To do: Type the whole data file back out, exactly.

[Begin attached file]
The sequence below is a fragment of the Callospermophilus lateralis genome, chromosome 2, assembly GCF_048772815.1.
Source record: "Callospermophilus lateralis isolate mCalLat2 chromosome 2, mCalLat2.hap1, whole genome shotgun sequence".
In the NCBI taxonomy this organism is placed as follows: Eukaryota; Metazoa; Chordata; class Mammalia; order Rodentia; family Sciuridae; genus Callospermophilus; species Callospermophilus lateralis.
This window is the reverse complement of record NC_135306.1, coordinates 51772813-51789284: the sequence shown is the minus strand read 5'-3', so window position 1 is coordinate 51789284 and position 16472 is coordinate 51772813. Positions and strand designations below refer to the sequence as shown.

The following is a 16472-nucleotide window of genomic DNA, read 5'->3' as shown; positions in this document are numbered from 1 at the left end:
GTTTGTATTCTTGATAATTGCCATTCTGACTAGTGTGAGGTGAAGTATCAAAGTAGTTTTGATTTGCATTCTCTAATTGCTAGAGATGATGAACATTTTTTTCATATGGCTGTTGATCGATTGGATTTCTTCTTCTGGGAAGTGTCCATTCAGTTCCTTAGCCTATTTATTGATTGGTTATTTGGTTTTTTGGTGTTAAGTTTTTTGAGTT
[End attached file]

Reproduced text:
The sequence below is a fragment of the Callospermophilus lateralis genome, chromosome 2, assembly GCF_048772815.1.
Source record: "Callospermophilus lateralis isolate mCalLat2 chromosome 2, mCalLat2.hap1, whole genome shotgun sequence".
In the NCBI taxonomy this organism is placed as follows: Eukaryota; Metazoa; Chordata; class Mammalia; order Rodentia; family Sciuridae; genus Callospermophilus; species Callospermophilus lateralis.
This window is the reverse complement of record NC_135306.1, coordinates 51772813-51789284: the sequence shown is the minus strand read 5'-3', so window position 1 is coordinate 51789284 and position 16472 is coordinate 51772813. Positions and strand designations below refer to the sequence as shown.

The following is a 16472-nucleotide window of genomic DNA, read 5'->3' as shown; positions in this document are numbered from 1 at the left end:
GTTTGTATTCTTGATAATTGCCATTCTGACTAGTGTGAGGTGAAGTATCAAAGTAGTTTTGATTTGCATTCTCTAATTGCTAGAGATGATGAACATTTTTTTCATATGGCTGTTGATCGATTGGATTTCTTCTTCTGGGAAGTGTCCATTCAGTTCCTTAGCCTATTTATTGATTGGTTATTTGGTTTTTTGGTGTTAAGTTTTTTGAGTT